Plenty of work to keep me out of trouble!

Tuesday, January 16, 2007

I could use some more clamps! Not that I want to tighten the pieces I'm gluing to the point of crush but it takes a lot of clamps to hold everything in the right position. The snow and cold are still with me so I'm wimping out to work in the mudroom instead of the shed. One key pointer, always dryfit your pieces first. I discovered a mis-measure wowee in the 6mm plywood piece that makes up the bottom of the front beam. Luckily it was on the big side so I scribed the true arc and glued the Doug Fir pieces to the correct line. This is where all the clamps come in handy. I've been using a few screws too; just enough to fix the critical points.

Ah! another snowy day. I guess I'll be working on the front beam again.

Monday, January 15, 2007

With the weather remaining cold, I have moved on to smaller projects that I can do in my mud room. I've started work on the forward beam cutting the necessary Doug Fir pieces and plywood butt blocks. I've started gluing these together. It looks like the colder weather will hold for a few more days with a threat of snow for tonight. After it departs and we return to normal temperatures, I'll return to the hull. Meanwhile I have to be satisfied with making bits and pieces.

Sunday, January 14, 2007

Sunday morning. Where am I freak'in living? It is -4 c with snow on the ground and this snow doesn't appear to be going anywhere soon. This is suppose to be lotus land where the snow stays in the mountains and maybe shows up for an afternoon just so the kiddies here don't get freaked out when they finally encounter it elsewhere and so they can build the obligatory snow dirt grass man. Without heat in the shed I am stuck until the temperature climbs so I can continue doing epoxy. Yesterday I thought I'd get started on making tillers but couldn't find a suitable source of White Oak so I will need to look farther away. Speaking of white oak, I dreamed about trees and about where this boat comes from. A part of me wishes that I was able to go out into my own forest to select the wood and that the boat came from lumber all locally gathered. The dream was complicated in that I visited not only the place where the tree came from but the time when it was a sapling. Something of a spirit walk. As I can't work of the hull, I'm looking for smaller projects so I will pick up on the beams. I have cut some of the major plywood pieces which I can start assembling in my basement. I'll just have to create a protected gluing area and see how it goes.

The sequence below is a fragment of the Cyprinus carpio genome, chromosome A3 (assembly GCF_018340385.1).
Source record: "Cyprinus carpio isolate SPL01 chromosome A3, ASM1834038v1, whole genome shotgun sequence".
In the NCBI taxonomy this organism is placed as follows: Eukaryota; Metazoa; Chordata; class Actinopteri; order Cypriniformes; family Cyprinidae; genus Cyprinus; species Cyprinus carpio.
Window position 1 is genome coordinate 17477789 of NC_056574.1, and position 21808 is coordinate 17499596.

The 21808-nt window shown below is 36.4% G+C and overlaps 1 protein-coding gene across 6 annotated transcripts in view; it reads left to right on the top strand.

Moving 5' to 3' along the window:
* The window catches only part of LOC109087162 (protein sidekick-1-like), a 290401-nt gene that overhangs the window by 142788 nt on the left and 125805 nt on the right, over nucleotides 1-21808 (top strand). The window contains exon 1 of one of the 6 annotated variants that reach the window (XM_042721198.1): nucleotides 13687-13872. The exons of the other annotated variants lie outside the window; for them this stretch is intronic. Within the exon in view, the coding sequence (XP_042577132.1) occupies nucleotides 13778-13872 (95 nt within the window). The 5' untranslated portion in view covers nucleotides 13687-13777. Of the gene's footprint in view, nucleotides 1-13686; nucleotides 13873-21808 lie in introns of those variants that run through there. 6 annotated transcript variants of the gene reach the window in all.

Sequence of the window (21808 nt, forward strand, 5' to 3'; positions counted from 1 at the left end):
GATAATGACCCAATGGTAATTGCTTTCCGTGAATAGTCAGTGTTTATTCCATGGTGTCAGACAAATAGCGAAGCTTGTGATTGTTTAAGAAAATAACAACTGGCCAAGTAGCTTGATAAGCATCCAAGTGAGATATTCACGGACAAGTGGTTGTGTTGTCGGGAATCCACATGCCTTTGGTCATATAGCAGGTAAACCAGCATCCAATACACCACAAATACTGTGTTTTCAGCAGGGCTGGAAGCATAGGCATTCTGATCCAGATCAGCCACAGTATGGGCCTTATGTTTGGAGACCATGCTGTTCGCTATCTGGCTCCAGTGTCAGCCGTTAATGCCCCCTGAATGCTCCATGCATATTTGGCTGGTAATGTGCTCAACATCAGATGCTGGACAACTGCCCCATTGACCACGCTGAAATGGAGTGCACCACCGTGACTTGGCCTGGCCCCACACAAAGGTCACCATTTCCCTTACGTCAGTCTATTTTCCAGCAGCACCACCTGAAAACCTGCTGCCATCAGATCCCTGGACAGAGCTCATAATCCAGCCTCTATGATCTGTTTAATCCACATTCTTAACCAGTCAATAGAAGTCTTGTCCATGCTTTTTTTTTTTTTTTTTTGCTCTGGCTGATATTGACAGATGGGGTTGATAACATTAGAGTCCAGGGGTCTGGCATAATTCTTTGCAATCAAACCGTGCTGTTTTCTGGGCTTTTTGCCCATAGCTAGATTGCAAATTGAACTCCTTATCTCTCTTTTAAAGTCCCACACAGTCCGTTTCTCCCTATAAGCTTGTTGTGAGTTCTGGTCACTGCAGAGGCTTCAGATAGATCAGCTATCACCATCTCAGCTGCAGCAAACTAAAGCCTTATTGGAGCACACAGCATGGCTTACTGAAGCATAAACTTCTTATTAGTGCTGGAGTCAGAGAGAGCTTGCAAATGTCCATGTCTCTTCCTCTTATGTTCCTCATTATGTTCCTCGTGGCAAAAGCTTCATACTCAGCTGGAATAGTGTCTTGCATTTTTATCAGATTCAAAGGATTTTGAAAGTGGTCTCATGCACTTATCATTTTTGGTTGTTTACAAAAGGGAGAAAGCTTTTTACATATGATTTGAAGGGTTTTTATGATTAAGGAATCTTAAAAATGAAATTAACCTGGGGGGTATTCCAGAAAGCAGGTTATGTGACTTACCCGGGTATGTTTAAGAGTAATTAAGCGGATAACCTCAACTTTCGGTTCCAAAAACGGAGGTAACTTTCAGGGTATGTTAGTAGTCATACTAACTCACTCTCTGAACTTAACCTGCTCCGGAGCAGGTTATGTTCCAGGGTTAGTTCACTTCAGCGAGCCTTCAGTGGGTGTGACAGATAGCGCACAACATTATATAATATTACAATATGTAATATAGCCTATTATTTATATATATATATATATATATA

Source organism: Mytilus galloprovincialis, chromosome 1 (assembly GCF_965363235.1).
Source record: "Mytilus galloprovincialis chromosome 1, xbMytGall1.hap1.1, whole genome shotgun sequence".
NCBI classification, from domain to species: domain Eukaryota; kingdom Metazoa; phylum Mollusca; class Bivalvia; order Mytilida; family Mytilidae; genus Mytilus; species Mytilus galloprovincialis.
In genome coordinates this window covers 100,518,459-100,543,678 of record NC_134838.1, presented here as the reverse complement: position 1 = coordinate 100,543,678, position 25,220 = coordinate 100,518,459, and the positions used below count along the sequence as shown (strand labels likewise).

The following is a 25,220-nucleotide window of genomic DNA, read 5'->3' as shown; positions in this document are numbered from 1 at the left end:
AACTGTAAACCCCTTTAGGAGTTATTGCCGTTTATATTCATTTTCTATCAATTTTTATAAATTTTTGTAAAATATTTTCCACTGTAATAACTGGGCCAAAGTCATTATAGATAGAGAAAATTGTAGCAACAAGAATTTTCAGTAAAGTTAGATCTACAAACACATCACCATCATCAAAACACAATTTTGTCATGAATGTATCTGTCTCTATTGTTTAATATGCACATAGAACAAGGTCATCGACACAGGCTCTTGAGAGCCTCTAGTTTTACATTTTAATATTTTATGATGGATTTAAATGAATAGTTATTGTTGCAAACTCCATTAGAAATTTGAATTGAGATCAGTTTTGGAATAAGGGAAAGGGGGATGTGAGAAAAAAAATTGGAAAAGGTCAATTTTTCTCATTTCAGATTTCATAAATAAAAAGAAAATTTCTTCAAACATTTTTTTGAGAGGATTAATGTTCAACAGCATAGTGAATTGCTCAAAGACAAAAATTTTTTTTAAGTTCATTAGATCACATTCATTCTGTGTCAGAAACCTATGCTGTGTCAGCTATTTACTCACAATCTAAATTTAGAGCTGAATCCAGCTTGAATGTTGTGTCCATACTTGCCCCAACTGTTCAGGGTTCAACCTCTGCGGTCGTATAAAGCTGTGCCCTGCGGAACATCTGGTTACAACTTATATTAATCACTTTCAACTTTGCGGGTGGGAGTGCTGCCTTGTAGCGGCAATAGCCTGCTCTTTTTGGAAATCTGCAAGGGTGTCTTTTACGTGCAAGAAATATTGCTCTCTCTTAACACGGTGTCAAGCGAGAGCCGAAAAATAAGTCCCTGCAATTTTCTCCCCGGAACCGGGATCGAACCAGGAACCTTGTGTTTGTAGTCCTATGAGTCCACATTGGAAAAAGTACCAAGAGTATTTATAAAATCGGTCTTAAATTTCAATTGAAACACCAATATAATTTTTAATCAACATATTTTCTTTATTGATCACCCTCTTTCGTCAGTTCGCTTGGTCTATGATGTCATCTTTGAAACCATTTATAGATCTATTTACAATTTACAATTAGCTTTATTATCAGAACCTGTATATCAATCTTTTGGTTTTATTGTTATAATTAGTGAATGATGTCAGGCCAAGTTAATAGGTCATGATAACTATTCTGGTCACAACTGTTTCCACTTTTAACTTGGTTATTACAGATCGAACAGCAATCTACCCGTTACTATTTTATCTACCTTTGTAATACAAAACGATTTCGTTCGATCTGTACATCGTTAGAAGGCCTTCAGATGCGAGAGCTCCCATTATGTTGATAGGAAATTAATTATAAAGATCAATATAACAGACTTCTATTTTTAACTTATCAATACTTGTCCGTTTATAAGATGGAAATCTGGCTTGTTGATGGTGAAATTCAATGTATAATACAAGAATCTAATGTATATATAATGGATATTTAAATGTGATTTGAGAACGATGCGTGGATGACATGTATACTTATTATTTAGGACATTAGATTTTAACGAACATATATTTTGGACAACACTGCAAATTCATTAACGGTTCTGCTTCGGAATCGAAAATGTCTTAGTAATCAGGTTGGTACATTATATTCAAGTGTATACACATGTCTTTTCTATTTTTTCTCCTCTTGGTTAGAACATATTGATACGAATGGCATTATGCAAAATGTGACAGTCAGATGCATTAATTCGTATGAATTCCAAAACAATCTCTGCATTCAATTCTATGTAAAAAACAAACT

Friday, January 12, 2007

It is too frigg'in cold to work! I feel like Sam McGee!!!

Thursday, January 11, 2007

Last night's snow turned into a frozen bluebird day. I spent a couple of hours in the shed sanding the completely faired side of the hull. This went much slower than the serrated side. After a couple of hours I noticed that I wasn't feeling my fingers anymore. I went in for tea to warm up and inadvertantly had a nap! The next couple of days are suppose to be on the frozen side of the thermometer so I'm not sure how much work I'll be able to get done. I certainly won't be doing any epoxy work unless I move it into the house. Maybe I'll dig out as much old clothes as I can find tomorrow and a pair of old ski gloves and see what I can get done on the sanding front. I'd like to get the hull turned right side up again.

Despite blowing off the "day's work" to go skiing, I still managed to get some work done yesterday. I live less than a hour away from a mountain pass that offers excellent skiing. Excellent skiing was certainly the case yesterday. With about 12 inches of powder on the runs and knee deep powder in the trees and off-piste, my skiing partner, Sarah, and I whooped it up for three plus hours. The added bonus was that there was next to no one there, less than 100 cars in the parking lots. As Sarah needed to get back to town to take her kids to piano lessons, I returned too. I picked up some 40 grit sanding discs for my random orbital on the way home and then after a well deserved mug of joe spent two hours sanding the side of the hull that I applied the serrated fairing compound to. I now realise that I applied it with too deep of a serrated knife. This means I'm wasting some material but hey, I said I was experimenting. One thing I've discovered, which I will be able to correct, is that the hull has dips at bulkheads 2 and 4 at the upper hull panels. I'll fill these with fairing compound. I will also check dimensions on the other set of bulkheads and see if I mis-measured when I made the bulkheads originally. Today is cold with a good coating of snow and ice on everything. Too cold to do epoxy work but I'll spend the day sanding the hull more. The key there will be not sanding all the way through to the fiberglass cloth.